"The role of explosive nitro molecules has not been confined to wars and terrorism. There is evidence that the power of the saltpeter, sulfur, and charcoal mixture was used in mining in northern Europe by the early 1600s. The Malpas Tunnel (1679) of the Canal du Midi in France, the original canal linking the Atlantic Ocean to the Mediterranean Sea, was just the first of many major canal tunnels built with the help of gunpowder. The 1857-1871 building of the Mont Cenis or Fréjus railway tunnel, through the French Alps, was the largest use of explosive molecules of the time, changing the face of travel in Europe by allowing easy passage from France to Italy. The new explosive nitroglycerin was first used in construction in the Hoosac railway tunnel (1855-1866) at North Adams in Massachusetts. Major engineering feats have been accomplished with the aid of dynamite: the 1885 completion of the Canadian Pacific Railway, allowing passage through the Canadian Rockies; the eighty-kilometer-long Panama Canal, which opened in 1914; and the 1958 removal of the navigational hazard Ripple Rock off the west coast of North America—still the largest-ever nonnuclear explosion."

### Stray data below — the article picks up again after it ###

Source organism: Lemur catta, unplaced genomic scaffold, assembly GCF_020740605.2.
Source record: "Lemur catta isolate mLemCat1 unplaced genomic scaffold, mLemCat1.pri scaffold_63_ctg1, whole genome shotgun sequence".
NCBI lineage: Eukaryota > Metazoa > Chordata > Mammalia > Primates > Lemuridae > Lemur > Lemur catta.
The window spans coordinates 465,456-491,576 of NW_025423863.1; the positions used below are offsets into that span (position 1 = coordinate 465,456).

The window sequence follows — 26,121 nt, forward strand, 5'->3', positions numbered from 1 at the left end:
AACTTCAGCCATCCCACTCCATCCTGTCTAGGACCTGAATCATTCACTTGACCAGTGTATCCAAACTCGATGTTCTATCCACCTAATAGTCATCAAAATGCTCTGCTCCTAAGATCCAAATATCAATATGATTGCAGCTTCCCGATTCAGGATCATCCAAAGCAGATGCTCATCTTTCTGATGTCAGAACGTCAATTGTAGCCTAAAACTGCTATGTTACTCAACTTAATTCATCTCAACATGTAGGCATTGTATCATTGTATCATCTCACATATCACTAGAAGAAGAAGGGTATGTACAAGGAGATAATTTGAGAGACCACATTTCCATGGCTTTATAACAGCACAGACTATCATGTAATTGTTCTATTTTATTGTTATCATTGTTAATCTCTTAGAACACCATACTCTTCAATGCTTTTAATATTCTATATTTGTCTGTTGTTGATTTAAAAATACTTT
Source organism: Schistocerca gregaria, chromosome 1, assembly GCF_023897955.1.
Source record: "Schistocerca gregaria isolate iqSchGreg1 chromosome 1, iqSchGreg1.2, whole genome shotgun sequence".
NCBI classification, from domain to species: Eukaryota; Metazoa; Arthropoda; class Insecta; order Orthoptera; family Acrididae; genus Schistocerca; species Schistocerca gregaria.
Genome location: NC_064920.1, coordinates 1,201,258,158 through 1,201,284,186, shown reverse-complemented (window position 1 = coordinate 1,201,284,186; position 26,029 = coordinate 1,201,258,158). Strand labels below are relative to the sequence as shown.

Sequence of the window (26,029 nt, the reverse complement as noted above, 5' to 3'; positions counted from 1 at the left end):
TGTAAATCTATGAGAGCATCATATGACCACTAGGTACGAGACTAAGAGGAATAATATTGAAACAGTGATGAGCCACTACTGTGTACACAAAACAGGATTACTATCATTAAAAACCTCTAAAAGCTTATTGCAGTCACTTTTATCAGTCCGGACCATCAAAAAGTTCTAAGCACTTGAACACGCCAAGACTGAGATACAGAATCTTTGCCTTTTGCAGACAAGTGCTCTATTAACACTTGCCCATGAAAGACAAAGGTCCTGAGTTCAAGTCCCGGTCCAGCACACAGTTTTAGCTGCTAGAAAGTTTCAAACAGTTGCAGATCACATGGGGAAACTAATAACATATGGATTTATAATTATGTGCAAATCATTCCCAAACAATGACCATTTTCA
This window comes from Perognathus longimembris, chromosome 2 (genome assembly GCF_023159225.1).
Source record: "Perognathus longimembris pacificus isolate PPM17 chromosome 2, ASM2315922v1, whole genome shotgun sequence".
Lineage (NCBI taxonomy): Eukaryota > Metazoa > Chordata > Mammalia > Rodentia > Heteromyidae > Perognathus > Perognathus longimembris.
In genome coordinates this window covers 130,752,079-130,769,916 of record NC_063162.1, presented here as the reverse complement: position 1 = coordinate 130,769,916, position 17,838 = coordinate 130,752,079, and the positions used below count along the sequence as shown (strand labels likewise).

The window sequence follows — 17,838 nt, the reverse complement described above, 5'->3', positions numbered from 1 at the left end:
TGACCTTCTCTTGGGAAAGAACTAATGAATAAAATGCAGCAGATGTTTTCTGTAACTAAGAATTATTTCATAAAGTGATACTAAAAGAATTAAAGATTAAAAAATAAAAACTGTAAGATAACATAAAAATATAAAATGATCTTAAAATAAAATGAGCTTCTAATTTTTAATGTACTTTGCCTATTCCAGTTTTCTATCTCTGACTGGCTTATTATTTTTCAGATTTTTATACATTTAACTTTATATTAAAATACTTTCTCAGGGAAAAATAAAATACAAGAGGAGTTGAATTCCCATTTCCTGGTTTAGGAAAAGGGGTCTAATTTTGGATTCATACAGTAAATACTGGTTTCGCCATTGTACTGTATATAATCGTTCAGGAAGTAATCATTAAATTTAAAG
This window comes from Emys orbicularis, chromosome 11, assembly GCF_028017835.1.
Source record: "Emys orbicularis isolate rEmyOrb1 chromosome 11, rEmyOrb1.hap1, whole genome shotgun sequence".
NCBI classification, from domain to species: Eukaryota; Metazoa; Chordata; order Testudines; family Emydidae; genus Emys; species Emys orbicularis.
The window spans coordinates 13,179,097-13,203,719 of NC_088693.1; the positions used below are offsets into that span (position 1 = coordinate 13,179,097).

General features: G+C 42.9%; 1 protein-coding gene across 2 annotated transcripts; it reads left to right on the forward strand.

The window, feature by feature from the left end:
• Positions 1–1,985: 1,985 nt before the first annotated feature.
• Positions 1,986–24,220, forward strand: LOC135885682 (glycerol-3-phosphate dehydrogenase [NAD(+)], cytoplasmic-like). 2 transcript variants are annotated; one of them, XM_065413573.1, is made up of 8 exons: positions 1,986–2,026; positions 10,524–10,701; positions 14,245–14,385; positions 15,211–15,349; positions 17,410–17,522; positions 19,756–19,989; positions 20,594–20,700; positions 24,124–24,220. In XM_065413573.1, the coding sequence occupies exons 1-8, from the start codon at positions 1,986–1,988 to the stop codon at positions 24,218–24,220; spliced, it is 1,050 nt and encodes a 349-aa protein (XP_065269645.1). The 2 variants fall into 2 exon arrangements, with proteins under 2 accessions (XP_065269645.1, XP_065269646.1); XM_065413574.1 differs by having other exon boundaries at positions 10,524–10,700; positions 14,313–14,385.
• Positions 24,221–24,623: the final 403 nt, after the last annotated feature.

"From Vasco da Gama’s defeat of the rulers of Calicut, through the conquest of the Aztec empire by Hernán Cortés and a handful of Spanish conquistadors, to the British army’s Light Cavalry Brigade charge of Russian field batteries in the 1854 Battle of Balaklava, explosive-propelled weapons have had the advantage over bows and arrows, spears, and swords. Imperialism and colonialism—systems that have molded our world—depended on the power of armaments. In war and in peace, from destroying to constructing, for worse or for better, explosive molecules have changed civilization."





The Inflamed Mind by Edward Bullmore

The Inflamed Mind: A radical new approach to depression - Edward Bullmore

TITLE:  The Inflamed Mind: A Radical New Approach to Depression


AUTHOR:  Edward Bullmore




FORMAT:  Hardcover


ISBN-13:  9781780723501